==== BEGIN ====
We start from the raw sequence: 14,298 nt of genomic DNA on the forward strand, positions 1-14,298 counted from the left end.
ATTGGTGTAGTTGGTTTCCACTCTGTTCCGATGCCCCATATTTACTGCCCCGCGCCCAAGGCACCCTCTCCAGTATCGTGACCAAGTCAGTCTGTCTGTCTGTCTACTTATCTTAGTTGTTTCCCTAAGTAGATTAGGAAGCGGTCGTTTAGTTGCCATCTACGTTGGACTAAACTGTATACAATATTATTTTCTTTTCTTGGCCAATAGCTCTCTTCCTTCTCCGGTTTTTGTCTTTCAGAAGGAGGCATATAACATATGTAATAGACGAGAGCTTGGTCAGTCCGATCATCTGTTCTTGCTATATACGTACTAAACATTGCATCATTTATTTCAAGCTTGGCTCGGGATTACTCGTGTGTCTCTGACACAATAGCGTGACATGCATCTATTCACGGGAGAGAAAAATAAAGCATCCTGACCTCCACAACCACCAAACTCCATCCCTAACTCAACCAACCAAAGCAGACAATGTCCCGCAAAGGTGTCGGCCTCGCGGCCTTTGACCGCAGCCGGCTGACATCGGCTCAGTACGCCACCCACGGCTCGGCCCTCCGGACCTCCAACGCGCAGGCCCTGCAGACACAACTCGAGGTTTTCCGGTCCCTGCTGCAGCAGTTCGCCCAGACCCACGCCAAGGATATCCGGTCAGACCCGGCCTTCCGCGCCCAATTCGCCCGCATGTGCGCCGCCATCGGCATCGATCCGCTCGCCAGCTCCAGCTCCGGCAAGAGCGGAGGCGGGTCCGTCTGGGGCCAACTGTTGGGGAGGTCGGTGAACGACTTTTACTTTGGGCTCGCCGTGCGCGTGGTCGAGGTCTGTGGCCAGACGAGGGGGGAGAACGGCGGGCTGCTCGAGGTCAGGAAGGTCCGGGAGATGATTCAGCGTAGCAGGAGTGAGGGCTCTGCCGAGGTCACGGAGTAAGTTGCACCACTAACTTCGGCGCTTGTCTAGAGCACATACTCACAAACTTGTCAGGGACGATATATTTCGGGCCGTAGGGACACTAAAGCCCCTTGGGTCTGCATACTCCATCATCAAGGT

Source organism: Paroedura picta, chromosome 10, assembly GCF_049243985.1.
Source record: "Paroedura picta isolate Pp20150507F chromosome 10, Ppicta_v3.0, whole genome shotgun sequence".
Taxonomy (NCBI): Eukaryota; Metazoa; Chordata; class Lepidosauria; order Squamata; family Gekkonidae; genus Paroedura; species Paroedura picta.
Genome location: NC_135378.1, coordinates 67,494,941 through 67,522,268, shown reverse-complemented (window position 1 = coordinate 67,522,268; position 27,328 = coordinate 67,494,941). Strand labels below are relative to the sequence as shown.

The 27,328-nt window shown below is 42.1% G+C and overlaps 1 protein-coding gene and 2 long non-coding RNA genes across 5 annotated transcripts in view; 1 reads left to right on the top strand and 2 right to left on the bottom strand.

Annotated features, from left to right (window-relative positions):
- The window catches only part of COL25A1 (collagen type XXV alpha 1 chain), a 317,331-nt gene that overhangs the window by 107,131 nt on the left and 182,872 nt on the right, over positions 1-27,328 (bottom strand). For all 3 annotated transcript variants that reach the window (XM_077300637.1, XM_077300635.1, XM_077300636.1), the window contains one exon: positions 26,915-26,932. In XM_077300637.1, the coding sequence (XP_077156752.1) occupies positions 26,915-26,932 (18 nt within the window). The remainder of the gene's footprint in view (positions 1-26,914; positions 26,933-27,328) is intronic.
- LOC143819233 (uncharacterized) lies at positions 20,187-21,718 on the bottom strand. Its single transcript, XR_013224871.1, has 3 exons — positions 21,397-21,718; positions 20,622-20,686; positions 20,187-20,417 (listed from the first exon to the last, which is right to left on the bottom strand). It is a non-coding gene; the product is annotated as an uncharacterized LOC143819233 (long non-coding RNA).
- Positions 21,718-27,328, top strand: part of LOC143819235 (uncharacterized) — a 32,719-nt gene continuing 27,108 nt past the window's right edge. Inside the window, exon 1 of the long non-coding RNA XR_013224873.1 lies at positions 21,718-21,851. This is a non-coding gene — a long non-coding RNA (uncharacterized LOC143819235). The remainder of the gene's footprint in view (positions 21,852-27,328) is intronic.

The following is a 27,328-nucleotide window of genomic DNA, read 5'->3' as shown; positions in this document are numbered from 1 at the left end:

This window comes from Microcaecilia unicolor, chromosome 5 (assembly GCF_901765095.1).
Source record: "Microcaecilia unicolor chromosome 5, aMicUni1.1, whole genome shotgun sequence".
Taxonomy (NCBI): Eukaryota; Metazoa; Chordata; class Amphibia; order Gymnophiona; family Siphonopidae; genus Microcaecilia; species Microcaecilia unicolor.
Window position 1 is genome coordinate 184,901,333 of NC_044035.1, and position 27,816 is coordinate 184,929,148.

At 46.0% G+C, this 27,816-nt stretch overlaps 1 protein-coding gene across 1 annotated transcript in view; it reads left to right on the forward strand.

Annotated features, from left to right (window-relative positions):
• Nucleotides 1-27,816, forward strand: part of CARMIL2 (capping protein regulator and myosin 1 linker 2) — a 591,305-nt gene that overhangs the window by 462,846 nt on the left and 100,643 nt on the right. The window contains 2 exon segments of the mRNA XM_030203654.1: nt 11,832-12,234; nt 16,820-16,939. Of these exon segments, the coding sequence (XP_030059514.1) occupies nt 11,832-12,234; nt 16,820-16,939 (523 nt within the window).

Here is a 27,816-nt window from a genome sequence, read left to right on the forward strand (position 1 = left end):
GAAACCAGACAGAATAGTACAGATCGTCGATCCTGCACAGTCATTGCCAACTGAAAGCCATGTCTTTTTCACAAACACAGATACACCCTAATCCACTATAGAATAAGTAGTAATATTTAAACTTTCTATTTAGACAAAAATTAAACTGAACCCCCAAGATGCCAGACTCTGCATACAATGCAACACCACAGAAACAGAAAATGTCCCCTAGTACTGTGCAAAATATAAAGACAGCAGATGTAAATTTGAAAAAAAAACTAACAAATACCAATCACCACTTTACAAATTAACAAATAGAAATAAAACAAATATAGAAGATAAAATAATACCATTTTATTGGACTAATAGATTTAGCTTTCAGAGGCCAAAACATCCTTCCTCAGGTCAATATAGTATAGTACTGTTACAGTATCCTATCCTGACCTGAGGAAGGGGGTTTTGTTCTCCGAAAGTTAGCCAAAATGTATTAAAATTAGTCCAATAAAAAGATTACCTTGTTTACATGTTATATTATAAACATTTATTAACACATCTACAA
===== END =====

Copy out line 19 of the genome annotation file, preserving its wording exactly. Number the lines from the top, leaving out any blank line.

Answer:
• Nucleotides 1-27,816, forward strand: part of CARMIL2 (capping protein regulator and myosin 1 linker 2) — a 591,305-nt gene that overhangs the window by 462,846 nt on the left and 100,643 nt on the right. The window contains 2 exon segments of the mRNA XM_030203654.1: nt 11,832-12,234; nt 16,820-16,939. Of these exon segments, the coding sequence (XP_030059514.1) occupies nt 11,832-12,234; nt 16,820-16,939 (523 nt within the window).